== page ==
Cited by 5 | Viewed by 1081
Abstract
This paper investigates the factors affecting drivers’ vehicle fuel consumption efficiency, which was defined as the daily average fuel consumption for a unit of driving mileage. Based on the long-term Controller Area Network (CAN) data collected from private cars during 10 months in [...] Read more.
This paper investigates the factors affecting drivers’ vehicle fuel consumption efficiency, which was defined as the daily average fuel consumption for a unit of driving mileage. Based on the long-term Controller Area Network (CAN) data collected from private cars during 10 months in Toyota City, Japan, we explored the relationships between drivers’ fuel consumption efficiencies, and factors including drivers’ characteristics, car attributes, date-specific environmental attributes, and travel behavior. Furthermore, a multi-level model was applied to explicitly incorporate the effects of individual-specific, date-specific, and observation-specific unobserved factors. According to the estimation results, it was found that, on working days, model fit was significantly enhanced by incorporating all three error terms. Several findings regarding the relationships between observed factors and drivers’ fuel consumption efficiencies were also obtained. Full article
(This article belongs to the Special Issue Sustainable Road Transportation Planning)
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Article
A Dynamic Traffic Assignment Model for the Sustainability of Pavement Performance
Sustainability 2019, 11(1), 170; https://doi.org/10.3390/su11010170 - 30 Dec 2018
Cited by 12 | Viewed by 1655
Abstract
Existing Dynamic Traffic Assignment (DTA) models assign traffic flow with the principle of travel time, which are easy to distribute most of the traffic flows on the shortest path. A serious unbalance of traffic flow in the network can speed up pavement deterioration [...] Read more.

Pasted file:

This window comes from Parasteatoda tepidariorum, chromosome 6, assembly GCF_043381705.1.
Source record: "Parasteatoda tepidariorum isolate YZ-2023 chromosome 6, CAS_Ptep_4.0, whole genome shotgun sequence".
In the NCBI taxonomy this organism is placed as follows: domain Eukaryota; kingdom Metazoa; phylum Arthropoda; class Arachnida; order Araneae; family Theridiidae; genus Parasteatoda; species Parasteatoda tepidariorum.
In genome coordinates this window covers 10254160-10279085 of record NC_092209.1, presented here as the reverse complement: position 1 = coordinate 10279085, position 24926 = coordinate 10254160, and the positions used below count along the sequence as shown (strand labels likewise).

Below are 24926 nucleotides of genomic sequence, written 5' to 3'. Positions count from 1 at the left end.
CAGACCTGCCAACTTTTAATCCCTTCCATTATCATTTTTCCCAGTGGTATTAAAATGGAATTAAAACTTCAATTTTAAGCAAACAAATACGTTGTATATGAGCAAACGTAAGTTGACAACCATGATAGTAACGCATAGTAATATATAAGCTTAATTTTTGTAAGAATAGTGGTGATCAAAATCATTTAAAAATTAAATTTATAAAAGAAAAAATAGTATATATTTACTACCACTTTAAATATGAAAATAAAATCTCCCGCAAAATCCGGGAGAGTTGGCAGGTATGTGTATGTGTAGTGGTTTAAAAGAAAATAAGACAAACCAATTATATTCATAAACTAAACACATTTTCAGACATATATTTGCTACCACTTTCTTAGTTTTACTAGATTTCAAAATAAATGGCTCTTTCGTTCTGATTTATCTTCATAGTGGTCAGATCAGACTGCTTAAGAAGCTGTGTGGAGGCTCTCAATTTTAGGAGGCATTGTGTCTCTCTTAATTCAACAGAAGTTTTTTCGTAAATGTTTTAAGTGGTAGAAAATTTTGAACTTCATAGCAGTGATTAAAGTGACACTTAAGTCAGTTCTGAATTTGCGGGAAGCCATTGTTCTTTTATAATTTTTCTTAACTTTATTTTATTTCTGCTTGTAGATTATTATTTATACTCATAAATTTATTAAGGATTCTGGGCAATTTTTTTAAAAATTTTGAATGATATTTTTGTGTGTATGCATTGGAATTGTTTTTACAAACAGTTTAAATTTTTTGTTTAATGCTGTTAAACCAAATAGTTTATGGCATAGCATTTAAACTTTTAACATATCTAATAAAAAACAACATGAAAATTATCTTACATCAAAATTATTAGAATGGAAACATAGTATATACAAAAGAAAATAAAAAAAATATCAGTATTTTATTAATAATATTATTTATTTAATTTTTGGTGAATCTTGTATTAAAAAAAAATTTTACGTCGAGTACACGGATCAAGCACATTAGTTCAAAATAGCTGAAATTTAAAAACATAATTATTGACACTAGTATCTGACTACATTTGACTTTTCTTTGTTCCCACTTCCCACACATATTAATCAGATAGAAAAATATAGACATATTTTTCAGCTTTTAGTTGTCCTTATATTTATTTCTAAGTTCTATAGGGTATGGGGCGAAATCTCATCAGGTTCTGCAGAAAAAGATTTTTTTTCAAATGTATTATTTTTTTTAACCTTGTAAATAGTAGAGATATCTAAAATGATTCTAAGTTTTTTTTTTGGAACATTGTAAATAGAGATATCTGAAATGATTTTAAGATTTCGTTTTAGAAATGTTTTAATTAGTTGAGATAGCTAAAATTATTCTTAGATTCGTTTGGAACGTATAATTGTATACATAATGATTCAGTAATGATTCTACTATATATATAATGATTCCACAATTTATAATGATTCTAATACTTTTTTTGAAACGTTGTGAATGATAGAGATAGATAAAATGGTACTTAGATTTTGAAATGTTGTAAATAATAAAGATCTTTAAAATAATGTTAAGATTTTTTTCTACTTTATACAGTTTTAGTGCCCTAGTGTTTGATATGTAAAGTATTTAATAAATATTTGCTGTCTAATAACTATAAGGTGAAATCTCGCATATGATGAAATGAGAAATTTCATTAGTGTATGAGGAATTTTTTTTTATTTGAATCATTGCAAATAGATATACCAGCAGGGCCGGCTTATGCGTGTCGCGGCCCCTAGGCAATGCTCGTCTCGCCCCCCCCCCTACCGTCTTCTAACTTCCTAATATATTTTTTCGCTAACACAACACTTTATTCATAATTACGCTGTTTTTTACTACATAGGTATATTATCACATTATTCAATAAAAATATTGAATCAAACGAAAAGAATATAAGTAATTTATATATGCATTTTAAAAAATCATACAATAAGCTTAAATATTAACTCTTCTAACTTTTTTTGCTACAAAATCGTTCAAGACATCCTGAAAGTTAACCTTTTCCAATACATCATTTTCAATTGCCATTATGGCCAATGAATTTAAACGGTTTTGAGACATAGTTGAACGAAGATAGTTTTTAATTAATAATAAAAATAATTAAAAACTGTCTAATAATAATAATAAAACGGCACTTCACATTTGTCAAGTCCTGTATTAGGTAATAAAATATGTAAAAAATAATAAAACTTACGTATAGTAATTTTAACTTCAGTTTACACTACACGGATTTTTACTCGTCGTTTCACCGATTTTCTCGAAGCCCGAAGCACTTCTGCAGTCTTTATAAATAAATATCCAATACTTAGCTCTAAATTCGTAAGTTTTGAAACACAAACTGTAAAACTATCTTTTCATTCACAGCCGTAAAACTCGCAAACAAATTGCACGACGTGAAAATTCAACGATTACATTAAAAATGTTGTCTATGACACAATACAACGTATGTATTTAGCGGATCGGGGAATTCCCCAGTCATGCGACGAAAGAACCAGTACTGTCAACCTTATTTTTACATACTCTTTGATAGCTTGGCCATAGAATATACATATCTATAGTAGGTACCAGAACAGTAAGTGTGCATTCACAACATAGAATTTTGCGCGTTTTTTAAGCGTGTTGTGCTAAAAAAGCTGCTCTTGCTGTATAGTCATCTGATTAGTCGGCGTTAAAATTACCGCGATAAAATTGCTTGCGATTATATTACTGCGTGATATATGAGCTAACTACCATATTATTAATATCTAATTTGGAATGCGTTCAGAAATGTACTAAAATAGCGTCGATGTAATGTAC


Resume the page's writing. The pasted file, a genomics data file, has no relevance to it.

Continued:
Existing Dynamic Traffic Assignment (DTA) models assign traffic flow with the principle of travel time, which are easy to distribute most of the traffic flows on the shortest path. A serious unbalance of traffic flow in the network can speed up pavement deterioration of highways with heavy traffic, which influences the sustainability of pavement performance and increases maintenance expenditures. The purpose of this research is to obtain a more optimized traffic assignment for pavement damage reduction by establishing a multi-objective DTA model with the objectives of not only minimum travel time but minimum decline of Present Serviceability Index (PSI) for pavements. Then, teaching-learning-based optimization (TLBO) algorithm is utilized to solve the proposed model. Results of a case study indicate that a more balanced traffic flow assignment can be realized by the model, which can effectively reduce average PSI loss, save maintenance expenditures, extend pavement service life span, save fuel consumption and reduce pollutant emissions in spite of a little increase of average travel time. Additionally, sensitivity of weight factor for the two objective functions is analyzed. This research provides some insights on methods on sustainable pavement performance. Full article